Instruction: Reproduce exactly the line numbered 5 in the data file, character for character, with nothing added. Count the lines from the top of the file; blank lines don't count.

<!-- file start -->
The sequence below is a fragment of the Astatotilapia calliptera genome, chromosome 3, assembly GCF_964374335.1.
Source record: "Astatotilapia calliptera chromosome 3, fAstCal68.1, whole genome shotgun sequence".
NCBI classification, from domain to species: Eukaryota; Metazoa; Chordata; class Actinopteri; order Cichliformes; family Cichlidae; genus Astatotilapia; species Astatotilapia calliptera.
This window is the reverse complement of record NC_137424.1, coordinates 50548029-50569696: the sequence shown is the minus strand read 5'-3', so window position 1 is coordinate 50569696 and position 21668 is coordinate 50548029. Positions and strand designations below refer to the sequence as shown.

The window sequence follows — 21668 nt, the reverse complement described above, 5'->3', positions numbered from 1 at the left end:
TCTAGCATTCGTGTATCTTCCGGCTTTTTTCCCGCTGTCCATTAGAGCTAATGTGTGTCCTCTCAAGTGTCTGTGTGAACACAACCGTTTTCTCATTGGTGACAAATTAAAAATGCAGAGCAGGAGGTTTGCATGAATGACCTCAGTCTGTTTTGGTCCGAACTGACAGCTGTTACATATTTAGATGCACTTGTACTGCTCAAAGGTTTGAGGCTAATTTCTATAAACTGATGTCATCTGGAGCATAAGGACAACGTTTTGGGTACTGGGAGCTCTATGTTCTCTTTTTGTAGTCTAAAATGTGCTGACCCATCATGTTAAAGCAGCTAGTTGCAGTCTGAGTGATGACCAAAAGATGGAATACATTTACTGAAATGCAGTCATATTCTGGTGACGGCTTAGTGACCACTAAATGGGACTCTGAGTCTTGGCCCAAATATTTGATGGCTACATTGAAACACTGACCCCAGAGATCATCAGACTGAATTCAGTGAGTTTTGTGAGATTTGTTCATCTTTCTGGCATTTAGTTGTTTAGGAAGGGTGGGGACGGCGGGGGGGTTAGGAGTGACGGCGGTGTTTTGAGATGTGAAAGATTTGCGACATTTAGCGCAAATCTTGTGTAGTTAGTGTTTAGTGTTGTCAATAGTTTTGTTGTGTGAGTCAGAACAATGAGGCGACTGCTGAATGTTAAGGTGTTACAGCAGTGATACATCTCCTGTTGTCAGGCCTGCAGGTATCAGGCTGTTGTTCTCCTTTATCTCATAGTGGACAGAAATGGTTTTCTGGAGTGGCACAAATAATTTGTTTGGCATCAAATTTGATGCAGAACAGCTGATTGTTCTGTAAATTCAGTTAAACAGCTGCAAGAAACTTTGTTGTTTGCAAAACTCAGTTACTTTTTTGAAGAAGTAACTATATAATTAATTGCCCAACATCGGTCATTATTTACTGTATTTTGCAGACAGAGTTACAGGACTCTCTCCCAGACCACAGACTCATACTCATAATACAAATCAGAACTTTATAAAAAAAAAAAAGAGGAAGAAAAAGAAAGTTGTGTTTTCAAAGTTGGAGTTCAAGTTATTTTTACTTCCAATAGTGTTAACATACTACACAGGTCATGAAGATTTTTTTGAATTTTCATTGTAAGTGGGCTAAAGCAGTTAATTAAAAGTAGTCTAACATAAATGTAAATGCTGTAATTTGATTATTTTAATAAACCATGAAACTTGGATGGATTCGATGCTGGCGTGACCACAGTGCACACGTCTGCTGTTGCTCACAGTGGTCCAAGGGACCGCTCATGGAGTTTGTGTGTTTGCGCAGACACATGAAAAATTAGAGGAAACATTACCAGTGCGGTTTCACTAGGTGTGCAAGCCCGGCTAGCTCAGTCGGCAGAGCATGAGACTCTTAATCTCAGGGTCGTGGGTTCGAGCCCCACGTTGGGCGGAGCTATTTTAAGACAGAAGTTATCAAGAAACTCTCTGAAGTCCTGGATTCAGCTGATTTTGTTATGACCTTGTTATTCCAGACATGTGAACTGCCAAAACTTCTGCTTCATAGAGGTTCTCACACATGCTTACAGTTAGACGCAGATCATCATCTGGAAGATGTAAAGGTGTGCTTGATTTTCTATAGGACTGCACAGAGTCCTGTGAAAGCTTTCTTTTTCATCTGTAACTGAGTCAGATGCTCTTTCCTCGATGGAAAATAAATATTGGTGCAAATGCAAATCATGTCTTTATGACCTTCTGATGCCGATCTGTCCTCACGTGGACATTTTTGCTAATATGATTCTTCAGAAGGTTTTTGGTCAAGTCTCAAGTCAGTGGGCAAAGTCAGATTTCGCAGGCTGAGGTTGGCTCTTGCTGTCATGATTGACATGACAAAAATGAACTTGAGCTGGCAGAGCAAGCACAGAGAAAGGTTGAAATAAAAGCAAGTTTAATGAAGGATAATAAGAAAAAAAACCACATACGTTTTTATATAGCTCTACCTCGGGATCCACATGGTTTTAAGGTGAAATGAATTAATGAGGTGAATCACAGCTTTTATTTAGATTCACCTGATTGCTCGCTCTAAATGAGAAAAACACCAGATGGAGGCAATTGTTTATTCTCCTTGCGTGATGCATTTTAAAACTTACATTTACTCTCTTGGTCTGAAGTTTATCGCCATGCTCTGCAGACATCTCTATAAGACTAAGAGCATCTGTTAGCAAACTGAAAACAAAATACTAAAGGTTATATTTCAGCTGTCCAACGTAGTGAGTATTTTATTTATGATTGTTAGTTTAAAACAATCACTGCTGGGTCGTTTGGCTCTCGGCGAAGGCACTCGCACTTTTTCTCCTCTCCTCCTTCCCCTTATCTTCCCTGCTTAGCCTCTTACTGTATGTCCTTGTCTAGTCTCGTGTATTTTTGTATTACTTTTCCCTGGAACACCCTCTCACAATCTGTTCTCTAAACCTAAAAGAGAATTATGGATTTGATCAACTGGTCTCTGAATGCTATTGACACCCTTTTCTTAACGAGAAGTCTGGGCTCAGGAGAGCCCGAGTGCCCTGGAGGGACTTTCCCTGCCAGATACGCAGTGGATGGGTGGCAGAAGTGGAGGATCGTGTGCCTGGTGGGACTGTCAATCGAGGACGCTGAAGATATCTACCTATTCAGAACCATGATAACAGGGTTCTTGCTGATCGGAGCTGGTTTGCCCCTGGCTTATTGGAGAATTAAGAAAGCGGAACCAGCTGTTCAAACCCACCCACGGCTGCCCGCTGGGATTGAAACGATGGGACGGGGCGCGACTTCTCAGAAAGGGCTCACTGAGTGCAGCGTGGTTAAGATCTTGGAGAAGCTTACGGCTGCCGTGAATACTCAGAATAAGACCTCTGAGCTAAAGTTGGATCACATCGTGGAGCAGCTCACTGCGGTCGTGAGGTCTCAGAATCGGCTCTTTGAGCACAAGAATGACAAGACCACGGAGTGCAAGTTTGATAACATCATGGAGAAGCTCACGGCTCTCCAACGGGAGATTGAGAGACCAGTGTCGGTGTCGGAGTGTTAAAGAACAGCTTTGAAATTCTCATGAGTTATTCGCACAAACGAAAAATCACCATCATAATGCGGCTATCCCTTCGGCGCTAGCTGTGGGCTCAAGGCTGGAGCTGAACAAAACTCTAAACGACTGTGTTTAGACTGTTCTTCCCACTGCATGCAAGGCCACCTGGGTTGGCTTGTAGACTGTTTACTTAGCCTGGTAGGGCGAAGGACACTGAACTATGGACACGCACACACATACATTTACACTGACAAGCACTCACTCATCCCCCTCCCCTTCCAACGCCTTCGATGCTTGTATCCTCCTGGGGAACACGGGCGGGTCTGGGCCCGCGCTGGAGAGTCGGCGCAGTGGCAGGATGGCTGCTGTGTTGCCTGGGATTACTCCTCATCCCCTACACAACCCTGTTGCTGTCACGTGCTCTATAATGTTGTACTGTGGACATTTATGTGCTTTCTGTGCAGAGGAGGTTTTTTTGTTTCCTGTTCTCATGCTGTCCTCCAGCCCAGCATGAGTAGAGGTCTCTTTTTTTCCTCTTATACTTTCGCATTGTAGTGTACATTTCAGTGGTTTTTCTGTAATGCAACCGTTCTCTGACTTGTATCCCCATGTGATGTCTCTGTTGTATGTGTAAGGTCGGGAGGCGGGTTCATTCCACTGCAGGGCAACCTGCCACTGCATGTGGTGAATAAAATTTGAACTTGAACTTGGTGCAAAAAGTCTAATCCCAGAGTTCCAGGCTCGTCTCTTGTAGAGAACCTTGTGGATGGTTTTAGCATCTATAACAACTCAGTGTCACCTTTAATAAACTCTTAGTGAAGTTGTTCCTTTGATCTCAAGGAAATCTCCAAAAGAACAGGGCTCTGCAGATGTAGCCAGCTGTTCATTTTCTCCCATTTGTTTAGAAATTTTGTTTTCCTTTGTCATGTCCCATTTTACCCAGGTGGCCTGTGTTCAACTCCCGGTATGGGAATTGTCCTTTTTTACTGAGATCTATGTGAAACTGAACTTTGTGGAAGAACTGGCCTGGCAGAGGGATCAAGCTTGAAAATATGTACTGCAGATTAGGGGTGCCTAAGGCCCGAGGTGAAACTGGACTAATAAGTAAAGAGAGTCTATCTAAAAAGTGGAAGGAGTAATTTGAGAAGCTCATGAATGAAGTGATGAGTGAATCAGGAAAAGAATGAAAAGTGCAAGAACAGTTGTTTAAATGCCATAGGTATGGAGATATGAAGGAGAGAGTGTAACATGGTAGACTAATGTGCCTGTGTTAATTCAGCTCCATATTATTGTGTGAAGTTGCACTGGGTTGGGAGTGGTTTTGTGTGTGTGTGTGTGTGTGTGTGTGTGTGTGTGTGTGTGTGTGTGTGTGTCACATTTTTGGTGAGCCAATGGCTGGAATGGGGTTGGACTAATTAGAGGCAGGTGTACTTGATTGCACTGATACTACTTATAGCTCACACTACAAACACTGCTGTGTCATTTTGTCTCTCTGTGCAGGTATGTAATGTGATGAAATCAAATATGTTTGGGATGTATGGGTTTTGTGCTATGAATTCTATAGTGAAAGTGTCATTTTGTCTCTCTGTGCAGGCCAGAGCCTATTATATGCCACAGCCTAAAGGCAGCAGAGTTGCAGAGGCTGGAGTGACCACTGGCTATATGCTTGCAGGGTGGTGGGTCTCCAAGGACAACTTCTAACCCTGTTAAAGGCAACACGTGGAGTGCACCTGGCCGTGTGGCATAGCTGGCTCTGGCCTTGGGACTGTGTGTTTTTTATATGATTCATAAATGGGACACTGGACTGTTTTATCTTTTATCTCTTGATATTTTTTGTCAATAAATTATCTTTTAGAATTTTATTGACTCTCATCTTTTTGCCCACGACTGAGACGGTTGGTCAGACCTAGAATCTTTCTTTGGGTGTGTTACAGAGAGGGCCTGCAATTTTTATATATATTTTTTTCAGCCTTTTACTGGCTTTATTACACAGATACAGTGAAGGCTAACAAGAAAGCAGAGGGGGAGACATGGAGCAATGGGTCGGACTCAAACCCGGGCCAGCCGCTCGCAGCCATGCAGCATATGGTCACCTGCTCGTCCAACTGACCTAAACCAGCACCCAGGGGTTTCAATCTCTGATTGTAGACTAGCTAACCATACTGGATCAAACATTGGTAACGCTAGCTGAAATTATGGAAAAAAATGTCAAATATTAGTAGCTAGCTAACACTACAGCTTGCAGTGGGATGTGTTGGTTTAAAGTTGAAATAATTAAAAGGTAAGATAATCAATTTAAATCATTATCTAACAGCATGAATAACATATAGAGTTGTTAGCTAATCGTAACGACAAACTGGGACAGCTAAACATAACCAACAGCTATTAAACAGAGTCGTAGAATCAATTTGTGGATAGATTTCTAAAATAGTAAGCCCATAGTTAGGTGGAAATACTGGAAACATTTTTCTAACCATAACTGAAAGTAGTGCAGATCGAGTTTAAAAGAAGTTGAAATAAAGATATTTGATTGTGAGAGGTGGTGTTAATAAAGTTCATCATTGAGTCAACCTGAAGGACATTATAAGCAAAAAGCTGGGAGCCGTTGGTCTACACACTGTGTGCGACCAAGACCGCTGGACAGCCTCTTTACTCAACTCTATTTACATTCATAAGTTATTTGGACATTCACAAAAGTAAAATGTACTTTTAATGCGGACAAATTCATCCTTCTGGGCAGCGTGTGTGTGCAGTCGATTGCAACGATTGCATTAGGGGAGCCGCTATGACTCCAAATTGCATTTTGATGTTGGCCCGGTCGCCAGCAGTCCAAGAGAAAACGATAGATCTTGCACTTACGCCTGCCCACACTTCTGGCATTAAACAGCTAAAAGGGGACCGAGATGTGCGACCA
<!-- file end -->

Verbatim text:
The window sequence follows — 21668 nt, the reverse complement described above, 5'->3', positions numbered from 1 at the left end: